+44 207 096 0368 United Kingdom     +1 646 216 8172 United States

India Haylor, BSc (Hons), MSc.
Founder, Head Therapist

India founded OCDCentre in 2003 following her volunteer work for an anxiety disorders charity where she developed a keen interest in OCD (see above for further info) after developing her own protocol for helping the large number of cases that were presenting with OCD and finding no real help. Over the next 13 years, she developed her protocol further, establishing the first intensive course for OCD in the UK in 2004, recognising that OCD often requires an intensive intervention and achieving breakthroughs in recognising, treating and raising awareness of  'new'' (at the time) sub-types of OCD such as relationship OCD (ROCD) and homosexual OCD (HOCD). She was one of the first therapists to speak openly about Responsibility OCD relating to paedophilia worries and has written papers on this sub-type as well as presenting on the same at conferences. Early in her career India worked alongside Dr Jeffrey Schwartz to bring mindfulness for OCD to the UK and was the first to incorporate this modality in to her intensive programme in the UK. India has been interviewed on BBC Breakfast TV, Radio 5 Live, Richard & Judy, Trisha, and Radio 4. She has been a consultant to films and TV research depts. and has featured in the London Standard, The Sunday Times, Marie Claire, Woman and Home, the Daily Mail, the Express and many other publications. Before moving to New York she was a Trustee of the leading UK OCD charity OCDAction.  She then spent 8 years working in both London and New York but is now based in the UK. During her time in the US, she visited many of the US specialist OCD units, including UCLA Medical School.  In the last two years, India has worked in 13 countries around the world, treating clients and raising awareness of OCD.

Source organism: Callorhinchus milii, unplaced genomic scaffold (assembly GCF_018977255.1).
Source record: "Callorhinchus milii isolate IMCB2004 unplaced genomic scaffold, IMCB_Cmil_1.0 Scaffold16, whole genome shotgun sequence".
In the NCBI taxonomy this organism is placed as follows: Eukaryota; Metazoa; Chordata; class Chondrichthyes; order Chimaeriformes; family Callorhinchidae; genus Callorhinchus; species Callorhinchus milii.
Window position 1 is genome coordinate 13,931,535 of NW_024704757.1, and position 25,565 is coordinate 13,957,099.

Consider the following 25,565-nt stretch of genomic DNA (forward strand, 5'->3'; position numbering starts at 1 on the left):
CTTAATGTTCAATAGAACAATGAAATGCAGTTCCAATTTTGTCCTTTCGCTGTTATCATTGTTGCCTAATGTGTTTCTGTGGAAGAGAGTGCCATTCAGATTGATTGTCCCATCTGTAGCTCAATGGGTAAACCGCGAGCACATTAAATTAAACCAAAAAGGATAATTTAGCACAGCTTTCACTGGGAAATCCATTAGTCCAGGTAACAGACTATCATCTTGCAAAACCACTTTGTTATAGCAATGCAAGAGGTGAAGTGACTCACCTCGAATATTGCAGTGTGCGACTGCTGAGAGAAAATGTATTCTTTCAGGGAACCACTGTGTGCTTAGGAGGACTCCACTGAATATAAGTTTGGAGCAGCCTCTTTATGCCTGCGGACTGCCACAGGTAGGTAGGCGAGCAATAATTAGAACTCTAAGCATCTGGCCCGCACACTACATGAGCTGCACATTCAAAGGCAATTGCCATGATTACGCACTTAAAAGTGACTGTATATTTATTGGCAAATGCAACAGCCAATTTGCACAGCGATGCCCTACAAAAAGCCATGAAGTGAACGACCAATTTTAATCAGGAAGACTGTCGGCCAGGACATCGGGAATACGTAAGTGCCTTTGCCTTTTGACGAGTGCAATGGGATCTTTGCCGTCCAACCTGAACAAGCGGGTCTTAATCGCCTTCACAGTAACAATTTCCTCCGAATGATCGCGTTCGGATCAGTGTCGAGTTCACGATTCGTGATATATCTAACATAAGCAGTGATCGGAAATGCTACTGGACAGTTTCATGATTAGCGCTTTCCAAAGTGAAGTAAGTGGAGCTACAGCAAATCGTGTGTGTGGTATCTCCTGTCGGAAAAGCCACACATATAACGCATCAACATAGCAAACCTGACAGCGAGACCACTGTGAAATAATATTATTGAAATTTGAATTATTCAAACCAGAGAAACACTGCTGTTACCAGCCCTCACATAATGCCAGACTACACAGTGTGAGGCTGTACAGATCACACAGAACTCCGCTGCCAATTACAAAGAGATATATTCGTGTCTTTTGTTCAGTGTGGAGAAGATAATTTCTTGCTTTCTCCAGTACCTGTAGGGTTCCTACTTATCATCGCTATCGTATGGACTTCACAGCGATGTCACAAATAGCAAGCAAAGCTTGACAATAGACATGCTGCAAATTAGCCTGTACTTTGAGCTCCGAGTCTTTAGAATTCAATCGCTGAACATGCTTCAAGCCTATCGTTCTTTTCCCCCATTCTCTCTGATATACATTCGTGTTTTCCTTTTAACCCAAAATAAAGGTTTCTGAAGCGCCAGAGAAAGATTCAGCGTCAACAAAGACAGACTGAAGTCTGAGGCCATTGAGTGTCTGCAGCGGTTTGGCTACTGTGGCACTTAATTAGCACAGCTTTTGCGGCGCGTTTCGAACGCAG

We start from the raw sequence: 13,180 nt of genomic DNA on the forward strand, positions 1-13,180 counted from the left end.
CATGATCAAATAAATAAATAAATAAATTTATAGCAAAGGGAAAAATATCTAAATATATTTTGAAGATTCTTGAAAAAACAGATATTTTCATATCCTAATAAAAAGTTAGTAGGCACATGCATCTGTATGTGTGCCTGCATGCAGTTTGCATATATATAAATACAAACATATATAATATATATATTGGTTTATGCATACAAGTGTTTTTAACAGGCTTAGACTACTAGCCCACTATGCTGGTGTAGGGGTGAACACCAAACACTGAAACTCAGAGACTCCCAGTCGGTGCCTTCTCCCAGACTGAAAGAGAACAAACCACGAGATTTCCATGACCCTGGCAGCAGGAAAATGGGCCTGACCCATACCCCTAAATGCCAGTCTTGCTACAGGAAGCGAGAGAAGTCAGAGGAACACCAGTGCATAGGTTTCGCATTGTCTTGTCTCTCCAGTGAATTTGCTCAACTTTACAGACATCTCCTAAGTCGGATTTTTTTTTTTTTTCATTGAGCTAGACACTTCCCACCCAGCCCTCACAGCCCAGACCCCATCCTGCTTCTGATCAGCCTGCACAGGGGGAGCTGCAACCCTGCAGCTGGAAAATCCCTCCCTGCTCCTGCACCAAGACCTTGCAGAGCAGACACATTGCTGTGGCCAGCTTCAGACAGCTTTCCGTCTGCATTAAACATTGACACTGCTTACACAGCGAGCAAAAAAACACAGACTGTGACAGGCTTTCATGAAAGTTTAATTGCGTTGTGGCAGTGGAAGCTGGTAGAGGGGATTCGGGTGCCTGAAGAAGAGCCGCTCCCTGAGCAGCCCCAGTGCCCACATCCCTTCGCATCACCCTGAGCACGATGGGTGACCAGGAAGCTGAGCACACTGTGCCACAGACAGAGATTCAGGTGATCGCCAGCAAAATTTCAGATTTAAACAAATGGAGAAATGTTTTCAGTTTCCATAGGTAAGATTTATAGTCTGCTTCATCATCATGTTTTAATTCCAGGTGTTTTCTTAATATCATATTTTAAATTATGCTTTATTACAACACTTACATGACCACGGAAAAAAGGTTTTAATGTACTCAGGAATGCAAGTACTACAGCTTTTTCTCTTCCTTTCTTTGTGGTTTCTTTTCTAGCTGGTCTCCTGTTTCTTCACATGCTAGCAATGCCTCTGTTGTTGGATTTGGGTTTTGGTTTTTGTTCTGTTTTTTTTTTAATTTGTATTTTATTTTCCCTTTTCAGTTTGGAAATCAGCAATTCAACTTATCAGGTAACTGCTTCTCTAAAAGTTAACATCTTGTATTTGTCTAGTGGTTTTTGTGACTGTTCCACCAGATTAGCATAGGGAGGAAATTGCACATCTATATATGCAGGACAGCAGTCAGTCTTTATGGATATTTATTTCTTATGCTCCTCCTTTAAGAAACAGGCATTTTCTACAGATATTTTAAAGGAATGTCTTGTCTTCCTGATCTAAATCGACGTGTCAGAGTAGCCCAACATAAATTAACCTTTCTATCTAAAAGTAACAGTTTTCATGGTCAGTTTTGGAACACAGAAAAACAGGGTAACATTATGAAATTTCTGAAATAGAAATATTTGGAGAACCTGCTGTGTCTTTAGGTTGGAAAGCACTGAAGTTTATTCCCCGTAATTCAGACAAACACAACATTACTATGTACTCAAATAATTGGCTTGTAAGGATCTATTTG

India has an BSc (Hons) in Management Science and worked in the financial City of London before retraining as a therapist. She then went on to study Rational Emotive Behaviour Therapy under Professor Windy Dryden and Dr Albert Ellis in New York and has an MSc in REBT.  

Emma M. BA (Hons), MA, PG Dip.

Emma left university in 2006 with a BA in Politics and an MA in International Relations before her interest in counselling took hold. She gained her Levels 2 & 3 in Counselling Skills in 2010/11 before moving abroad and briefly taking a break from her studies. On her return to the UK in 2013, she embarked on the Level 4 Diploma in Therapeutic Counselling (Integrative) at Farnborough College, Hampshire, which she completed in mid-2015.
Emma has had an involvement with the OCD First Aid since 2006 when she herself was a client. Since then, she has had an on/off role as Therapist's Assistant and Trainee Therapist under India Haylor's supervision and tutelage. During her training for the Diploma, she also held a placement with a Christian counselling organisation in Guildford, Surrey. 
Emma is a Member of the British Association for Counselling & Psychotherapy (BACP). 

“My name is India Haylor and I have OCD.  I am the founder of the OCDFirstAid.  My OCD began in my early teens.  I had no idea that there was a name for my odd thoughts and behaviours, let alone treatment.  After managing for 10 years I stumbled across cognitive behavioural therapy in my early 20's and adapted it to my own OCD.  The lack of knowledge, help and support for people and families of people with OCD was all-pervasive.